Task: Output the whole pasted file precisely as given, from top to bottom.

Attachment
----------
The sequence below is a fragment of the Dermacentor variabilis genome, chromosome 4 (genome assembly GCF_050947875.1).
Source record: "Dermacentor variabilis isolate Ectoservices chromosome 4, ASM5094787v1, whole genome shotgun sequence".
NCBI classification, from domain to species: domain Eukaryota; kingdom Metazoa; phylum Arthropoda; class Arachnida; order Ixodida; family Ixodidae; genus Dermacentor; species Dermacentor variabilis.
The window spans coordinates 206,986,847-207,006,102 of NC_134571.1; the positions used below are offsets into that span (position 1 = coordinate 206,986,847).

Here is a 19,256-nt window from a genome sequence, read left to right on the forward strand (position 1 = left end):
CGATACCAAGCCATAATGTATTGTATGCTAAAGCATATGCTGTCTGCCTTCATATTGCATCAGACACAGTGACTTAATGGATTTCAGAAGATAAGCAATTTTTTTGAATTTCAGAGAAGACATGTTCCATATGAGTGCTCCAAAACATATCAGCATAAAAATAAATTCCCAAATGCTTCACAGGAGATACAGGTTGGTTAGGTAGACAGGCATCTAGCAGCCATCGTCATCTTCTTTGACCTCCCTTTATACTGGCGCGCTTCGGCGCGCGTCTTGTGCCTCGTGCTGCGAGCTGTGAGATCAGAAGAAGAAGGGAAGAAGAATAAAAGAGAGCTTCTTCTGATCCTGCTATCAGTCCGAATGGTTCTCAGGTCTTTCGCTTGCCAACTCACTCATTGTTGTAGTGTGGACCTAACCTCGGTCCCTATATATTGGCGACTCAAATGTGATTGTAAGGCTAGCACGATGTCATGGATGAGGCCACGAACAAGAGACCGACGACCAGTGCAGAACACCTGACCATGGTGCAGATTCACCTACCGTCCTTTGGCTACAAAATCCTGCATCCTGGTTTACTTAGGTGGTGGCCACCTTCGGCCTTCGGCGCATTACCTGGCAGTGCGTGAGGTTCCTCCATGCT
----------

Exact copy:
The sequence below is a fragment of the Dermacentor variabilis genome, chromosome 4 (genome assembly GCF_050947875.1).
Source record: "Dermacentor variabilis isolate Ectoservices chromosome 4, ASM5094787v1, whole genome shotgun sequence".
NCBI classification, from domain to species: domain Eukaryota; kingdom Metazoa; phylum Arthropoda; class Arachnida; order Ixodida; family Ixodidae; genus Dermacentor; species Dermacentor variabilis.
The window spans coordinates 206,986,847-207,006,102 of NC_134571.1; the positions used below are offsets into that span (position 1 = coordinate 206,986,847).

Here is a 19,256-nt window from a genome sequence, read left to right on the forward strand (position 1 = left end):
CGATACCAAGCCATAATGTATTGTATGCTAAAGCATATGCTGTCTGCCTTCATATTGCATCAGACACAGTGACTTAATGGATTTCAGAAGATAAGCAATTTTTTTGAATTTCAGAGAAGACATGTTCCATATGAGTGCTCCAAAACATATCAGCATAAAAATAAATTCCCAAATGCTTCACAGGAGATACAGGTTGGTTAGGTAGACAGGCATCTAGCAGCCATCGTCATCTTCTTTGACCTCCCTTTATACTGGCGCGCTTCGGCGCGCGTCTTGTGCCTCGTGCTGCGAGCTGTGAGATCAGAAGAAGAAGGGAAGAAGAATAAAAGAGAGCTTCTTCTGATCCTGCTATCAGTCCGAATGGTTCTCAGGTCTTTCGCTTGCCAACTCACTCATTGTTGTAGTGTGGACCTAACCTCGGTCCCTATATATTGGCGACTCAAATGTGATTGTAAGGCTAGCACGATGTCATGGATGAGGCCACGAACAAGAGACCGACGACCAGTGCAGAACACCTGACCATGGTGCAGATTCACCTACCGTCCTTTGGCTACAAAATCCTGCATCCTGGTTTACTTAGGTGGTGGCCACCTTCGGCCTTCGGCGCATTACCTGGCAGTGCGTGAGGTTCCTCCATGCT